The Supervolcano beneath Yellowstone is 2.5 times bigger than ever expected. After measuring the magma in Yellowstone’s supervolcano, scientists found that an eruption would be 2,000 times the size of the 1980 eruption of Mount St. Helens. “Scientists are reporting that the supervolcano lying beneath Yellowstone National Park in the US is far bigger than was previously thought, stretching for more than 90km (55 miles),” reported BBC on Dec. 11, 2013.
An eruption of the supervolcano beneath Yellowstone would shoot up so much material into the earth that it could destroy the whole country and cause worldwide chaos.
In his recent interview with BBC, Dr. James Farrell from the University of Utah said that the unexpected size of the supervolcano beneath Yellowstone was discovered by recording seismic activity caused by the active volcano.
“We’ve been working there for a long time, and we’ve always thought it would be bigger ... but this finding is astounding,” said Professor Bob Smith, from the University of Utah.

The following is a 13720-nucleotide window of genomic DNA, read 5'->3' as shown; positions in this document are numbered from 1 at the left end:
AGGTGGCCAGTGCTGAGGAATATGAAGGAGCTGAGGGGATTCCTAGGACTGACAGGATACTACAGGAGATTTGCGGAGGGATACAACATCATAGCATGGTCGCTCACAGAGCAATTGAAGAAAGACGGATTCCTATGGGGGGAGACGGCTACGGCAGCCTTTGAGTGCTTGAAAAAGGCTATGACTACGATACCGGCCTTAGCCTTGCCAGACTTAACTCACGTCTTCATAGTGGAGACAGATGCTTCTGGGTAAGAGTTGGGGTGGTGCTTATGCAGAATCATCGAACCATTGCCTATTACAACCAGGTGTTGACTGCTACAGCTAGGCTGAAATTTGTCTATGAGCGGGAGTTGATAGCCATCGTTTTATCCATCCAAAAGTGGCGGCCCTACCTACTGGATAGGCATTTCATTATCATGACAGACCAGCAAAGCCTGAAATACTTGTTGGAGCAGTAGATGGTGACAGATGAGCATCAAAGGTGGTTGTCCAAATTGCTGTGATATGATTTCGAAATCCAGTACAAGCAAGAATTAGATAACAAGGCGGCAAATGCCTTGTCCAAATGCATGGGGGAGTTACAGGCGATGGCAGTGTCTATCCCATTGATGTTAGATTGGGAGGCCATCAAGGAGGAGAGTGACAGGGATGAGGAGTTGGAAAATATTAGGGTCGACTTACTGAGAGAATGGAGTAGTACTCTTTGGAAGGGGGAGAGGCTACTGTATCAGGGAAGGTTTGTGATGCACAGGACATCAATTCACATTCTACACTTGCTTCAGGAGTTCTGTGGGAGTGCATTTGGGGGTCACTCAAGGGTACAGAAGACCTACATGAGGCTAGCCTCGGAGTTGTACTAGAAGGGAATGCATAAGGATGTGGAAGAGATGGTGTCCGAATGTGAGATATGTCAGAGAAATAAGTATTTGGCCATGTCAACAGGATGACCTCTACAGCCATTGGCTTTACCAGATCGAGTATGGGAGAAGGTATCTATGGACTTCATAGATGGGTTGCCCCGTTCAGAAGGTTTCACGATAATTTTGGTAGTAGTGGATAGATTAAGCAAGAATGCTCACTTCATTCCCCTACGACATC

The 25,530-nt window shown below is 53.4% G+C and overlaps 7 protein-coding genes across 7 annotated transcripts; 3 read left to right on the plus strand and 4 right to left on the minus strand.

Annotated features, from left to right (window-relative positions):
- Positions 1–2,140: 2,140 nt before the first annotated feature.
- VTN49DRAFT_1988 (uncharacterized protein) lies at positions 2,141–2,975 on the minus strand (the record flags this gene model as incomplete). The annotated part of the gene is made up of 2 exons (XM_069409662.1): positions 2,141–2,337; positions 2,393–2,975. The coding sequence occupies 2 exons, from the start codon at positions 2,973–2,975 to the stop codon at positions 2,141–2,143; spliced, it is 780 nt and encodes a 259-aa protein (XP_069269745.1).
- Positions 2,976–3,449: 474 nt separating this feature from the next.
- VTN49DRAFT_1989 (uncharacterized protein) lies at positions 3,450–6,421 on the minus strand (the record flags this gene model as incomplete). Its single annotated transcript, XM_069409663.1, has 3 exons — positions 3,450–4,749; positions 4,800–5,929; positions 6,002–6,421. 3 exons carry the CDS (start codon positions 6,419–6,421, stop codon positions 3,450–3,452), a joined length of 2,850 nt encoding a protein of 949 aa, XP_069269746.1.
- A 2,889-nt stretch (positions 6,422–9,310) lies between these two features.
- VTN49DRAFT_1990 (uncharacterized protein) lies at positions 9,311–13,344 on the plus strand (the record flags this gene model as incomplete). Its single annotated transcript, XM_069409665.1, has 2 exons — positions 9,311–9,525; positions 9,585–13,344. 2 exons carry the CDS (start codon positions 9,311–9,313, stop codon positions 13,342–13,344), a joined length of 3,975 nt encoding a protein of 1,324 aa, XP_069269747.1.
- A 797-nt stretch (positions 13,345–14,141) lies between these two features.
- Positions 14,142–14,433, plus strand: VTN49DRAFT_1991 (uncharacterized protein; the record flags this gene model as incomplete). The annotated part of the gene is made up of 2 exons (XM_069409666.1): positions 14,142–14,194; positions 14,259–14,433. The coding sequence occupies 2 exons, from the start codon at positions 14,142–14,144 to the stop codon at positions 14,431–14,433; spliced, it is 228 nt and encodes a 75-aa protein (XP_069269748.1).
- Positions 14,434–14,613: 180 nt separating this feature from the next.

The new “astounding” discovery about the tremendous size of the supervolcano beneath Yellowstone National Park is being presented at the American Geophysical Union meeting in San Francisco this week and describes Yellowstone’s supervolcano to have depths of up to nine miles – stretching 55 miles across and 30 miles wide.
If an eruption of Yellowstone’s supervolcano did take place, it would be a catastrophic event and “it would affect the world," said Dr. James Farrell.The amount of ashes that would enter the atmosphere could potentially be a major catastrophic climate change that goes beyond anyone's imagination.
Since the last major eruption of a supervolcano happened over 640,000 years ago, scientists do not expect an eruption of the supervolcano beneath Yellowstone in the near future – but they are keeping a close eye on any seismic activity that would provide a warning that Yellowstone’s supervolcano is warming up to something big.